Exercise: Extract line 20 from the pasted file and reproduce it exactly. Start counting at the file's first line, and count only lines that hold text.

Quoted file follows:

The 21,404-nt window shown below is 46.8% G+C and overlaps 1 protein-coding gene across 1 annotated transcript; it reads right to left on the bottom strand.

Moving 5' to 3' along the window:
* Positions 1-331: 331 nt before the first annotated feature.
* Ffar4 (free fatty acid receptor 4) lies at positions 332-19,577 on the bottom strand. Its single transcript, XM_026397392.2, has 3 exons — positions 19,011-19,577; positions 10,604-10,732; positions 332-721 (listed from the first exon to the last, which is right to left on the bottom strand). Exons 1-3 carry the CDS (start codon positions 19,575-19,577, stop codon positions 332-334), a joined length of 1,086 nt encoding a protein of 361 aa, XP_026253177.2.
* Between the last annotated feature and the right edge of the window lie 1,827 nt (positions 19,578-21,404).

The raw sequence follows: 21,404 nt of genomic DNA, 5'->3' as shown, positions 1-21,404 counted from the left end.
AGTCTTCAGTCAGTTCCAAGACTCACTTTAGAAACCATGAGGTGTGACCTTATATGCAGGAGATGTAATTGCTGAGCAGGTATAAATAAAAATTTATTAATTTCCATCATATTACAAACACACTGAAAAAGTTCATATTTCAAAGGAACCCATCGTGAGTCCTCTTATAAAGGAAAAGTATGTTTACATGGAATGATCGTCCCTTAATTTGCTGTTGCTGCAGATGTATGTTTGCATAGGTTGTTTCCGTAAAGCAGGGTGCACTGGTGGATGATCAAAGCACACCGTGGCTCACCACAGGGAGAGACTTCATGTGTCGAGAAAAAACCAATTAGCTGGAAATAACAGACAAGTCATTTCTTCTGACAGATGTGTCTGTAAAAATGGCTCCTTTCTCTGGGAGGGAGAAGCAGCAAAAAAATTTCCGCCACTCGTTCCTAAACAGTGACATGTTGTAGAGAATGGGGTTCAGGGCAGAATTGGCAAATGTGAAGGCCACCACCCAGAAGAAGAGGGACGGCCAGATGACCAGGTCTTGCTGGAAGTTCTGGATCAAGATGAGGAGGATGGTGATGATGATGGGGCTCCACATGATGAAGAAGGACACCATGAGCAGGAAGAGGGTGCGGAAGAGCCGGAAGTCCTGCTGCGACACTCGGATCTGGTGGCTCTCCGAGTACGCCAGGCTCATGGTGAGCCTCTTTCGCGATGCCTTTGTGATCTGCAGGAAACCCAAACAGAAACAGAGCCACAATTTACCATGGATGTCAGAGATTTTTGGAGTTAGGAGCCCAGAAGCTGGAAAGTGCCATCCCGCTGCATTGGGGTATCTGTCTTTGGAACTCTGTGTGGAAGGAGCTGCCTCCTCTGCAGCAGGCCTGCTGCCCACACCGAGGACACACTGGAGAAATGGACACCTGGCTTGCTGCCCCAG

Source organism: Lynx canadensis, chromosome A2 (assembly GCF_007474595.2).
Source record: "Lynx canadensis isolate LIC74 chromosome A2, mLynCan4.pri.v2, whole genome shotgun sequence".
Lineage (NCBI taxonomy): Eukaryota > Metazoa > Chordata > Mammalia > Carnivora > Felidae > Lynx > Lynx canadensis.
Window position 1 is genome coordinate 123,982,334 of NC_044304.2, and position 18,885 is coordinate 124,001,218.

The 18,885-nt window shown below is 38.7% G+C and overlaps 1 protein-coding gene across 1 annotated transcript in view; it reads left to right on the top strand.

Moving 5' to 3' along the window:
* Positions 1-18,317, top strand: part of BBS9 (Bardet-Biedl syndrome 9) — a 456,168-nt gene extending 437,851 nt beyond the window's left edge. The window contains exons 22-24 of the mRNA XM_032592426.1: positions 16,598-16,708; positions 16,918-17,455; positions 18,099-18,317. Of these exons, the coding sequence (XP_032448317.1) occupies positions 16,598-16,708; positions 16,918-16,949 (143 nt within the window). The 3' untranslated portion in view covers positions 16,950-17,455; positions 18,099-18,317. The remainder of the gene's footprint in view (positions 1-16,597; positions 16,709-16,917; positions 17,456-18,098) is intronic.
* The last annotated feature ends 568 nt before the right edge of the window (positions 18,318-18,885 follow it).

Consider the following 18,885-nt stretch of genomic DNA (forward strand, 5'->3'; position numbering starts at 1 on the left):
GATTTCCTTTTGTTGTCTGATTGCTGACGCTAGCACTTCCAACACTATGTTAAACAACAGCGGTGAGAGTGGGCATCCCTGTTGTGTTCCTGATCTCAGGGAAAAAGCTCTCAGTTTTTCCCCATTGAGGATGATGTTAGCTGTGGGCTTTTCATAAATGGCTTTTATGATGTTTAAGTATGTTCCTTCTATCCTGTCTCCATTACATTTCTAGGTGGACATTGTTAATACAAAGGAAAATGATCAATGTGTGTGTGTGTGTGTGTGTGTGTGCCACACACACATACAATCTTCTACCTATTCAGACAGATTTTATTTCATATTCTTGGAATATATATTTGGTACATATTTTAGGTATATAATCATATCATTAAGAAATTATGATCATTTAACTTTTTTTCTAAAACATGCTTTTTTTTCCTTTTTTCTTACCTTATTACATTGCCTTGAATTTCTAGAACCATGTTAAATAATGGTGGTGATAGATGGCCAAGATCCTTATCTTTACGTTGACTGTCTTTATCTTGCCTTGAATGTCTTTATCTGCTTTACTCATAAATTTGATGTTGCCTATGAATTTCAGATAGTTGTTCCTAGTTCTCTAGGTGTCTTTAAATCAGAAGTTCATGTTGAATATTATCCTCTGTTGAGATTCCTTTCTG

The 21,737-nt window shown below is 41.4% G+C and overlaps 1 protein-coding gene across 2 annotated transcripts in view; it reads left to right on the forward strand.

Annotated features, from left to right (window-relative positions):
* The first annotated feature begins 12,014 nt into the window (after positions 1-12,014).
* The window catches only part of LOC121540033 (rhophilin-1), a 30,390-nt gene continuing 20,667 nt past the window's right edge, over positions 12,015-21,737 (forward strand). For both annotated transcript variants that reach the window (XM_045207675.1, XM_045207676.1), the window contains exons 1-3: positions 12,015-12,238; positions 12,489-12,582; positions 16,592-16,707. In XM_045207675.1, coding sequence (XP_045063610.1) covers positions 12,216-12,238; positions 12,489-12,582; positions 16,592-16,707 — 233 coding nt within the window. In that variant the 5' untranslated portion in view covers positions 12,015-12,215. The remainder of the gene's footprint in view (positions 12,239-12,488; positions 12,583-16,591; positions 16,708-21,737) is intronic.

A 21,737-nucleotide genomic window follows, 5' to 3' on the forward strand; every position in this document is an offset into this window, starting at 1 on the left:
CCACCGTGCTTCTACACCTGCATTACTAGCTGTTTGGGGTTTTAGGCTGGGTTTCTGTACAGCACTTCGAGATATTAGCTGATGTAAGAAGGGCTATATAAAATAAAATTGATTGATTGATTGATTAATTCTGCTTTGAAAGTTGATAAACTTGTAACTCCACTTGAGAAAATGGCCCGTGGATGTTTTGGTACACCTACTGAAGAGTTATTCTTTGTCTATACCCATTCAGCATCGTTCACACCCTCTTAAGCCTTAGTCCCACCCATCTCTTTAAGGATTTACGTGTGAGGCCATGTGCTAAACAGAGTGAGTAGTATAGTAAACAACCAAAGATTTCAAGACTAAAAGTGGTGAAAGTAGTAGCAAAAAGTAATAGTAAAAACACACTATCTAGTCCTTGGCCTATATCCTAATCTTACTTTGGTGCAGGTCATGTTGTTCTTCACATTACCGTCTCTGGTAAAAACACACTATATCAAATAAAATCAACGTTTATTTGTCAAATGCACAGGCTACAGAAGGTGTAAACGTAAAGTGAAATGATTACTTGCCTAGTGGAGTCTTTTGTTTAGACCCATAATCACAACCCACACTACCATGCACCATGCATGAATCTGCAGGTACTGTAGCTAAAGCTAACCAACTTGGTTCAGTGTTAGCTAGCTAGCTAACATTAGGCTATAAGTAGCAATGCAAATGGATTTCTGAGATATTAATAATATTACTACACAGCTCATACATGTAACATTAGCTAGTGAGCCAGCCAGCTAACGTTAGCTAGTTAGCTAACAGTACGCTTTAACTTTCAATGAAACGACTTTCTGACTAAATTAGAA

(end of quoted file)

* The first annotated feature begins 12,014 nt into the window (after positions 1-12,014).